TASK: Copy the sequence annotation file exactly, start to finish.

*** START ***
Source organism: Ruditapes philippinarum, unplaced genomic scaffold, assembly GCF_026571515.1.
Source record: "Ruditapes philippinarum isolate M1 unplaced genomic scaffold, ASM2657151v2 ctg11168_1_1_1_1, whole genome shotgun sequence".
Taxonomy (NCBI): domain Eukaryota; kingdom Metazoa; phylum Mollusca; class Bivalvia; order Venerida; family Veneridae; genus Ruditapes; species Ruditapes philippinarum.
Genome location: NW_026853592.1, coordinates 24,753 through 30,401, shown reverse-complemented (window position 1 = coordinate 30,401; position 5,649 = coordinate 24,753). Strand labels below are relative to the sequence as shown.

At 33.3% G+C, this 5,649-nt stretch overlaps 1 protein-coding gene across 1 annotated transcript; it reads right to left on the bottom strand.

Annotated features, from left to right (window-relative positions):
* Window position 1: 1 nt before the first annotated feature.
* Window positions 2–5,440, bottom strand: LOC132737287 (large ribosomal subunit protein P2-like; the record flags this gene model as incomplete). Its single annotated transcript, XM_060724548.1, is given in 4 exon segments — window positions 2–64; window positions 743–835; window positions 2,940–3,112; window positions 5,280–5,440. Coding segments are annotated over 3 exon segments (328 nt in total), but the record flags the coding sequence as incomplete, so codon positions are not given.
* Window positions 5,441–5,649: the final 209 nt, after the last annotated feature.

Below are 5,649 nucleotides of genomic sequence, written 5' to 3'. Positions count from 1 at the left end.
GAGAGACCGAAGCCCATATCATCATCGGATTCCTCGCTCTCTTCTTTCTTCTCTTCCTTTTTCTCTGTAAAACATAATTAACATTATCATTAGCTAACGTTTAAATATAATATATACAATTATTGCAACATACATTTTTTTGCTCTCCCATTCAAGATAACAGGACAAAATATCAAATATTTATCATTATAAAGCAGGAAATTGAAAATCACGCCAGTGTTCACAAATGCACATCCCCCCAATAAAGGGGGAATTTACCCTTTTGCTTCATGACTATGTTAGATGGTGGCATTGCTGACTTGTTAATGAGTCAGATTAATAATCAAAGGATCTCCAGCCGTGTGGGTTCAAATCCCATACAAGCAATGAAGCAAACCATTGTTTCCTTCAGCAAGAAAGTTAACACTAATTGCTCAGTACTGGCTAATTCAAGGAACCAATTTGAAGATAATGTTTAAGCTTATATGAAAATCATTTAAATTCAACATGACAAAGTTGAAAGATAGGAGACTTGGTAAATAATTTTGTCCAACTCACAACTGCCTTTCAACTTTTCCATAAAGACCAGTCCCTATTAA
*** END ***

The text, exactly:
Source organism: Ruditapes philippinarum, unplaced genomic scaffold, assembly GCF_026571515.1.
Source record: "Ruditapes philippinarum isolate M1 unplaced genomic scaffold, ASM2657151v2 ctg11168_1_1_1_1, whole genome shotgun sequence".
Taxonomy (NCBI): domain Eukaryota; kingdom Metazoa; phylum Mollusca; class Bivalvia; order Venerida; family Veneridae; genus Ruditapes; species Ruditapes philippinarum.
Genome location: NW_026853592.1, coordinates 24,753 through 30,401, shown reverse-complemented (window position 1 = coordinate 30,401; position 5,649 = coordinate 24,753). Strand labels below are relative to the sequence as shown.

At 33.3% G+C, this 5,649-nt stretch overlaps 1 protein-coding gene across 1 annotated transcript; it reads right to left on the bottom strand.

Annotated features, from left to right (window-relative positions):
* Window position 1: 1 nt before the first annotated feature.
* Window positions 2–5,440, bottom strand: LOC132737287 (large ribosomal subunit protein P2-like; the record flags this gene model as incomplete). Its single annotated transcript, XM_060724548.1, is given in 4 exon segments — window positions 2–64; window positions 743–835; window positions 2,940–3,112; window positions 5,280–5,440. Coding segments are annotated over 3 exon segments (328 nt in total), but the record flags the coding sequence as incomplete, so codon positions are not given.
* Window positions 5,441–5,649: the final 209 nt, after the last annotated feature.

Below are 5,649 nucleotides of genomic sequence, written 5' to 3'. Positions count from 1 at the left end.
GAGAGACCGAAGCCCATATCATCATCGGATTCCTCGCTCTCTTCTTTCTTCTCTTCCTTTTTCTCTGTAAAACATAATTAACATTATCATTAGCTAACGTTTAAATATAATATATACAATTATTGCAACATACATTTTTTTGCTCTCCCATTCAAGATAACAGGACAAAATATCAAATATTTATCATTATAAAGCAGGAAATTGAAAATCACGCCAGTGTTCACAAATGCACATCCCCCCAATAAAGGGGGAATTTACCCTTTTGCTTCATGACTATGTTAGATGGTGGCATTGCTGACTTGTTAATGAGTCAGATTAATAATCAAAGGATCTCCAGCCGTGTGGGTTCAAATCCCATACAAGCAATGAAGCAAACCATTGTTTCCTTCAGCAAGAAAGTTAACACTAATTGCTCAGTACTGGCTAATTCAAGGAACCAATTTGAAGATAATGTTTAAGCTTATATGAAAATCATTTAAATTCAACATGACAAAGTTGAAAGATAGGAGACTTGGTAAATAATTTTGTCCAACTCACAACTGCCTTTCAACTTTTCCATAAAGACCAGTCCCTATTAA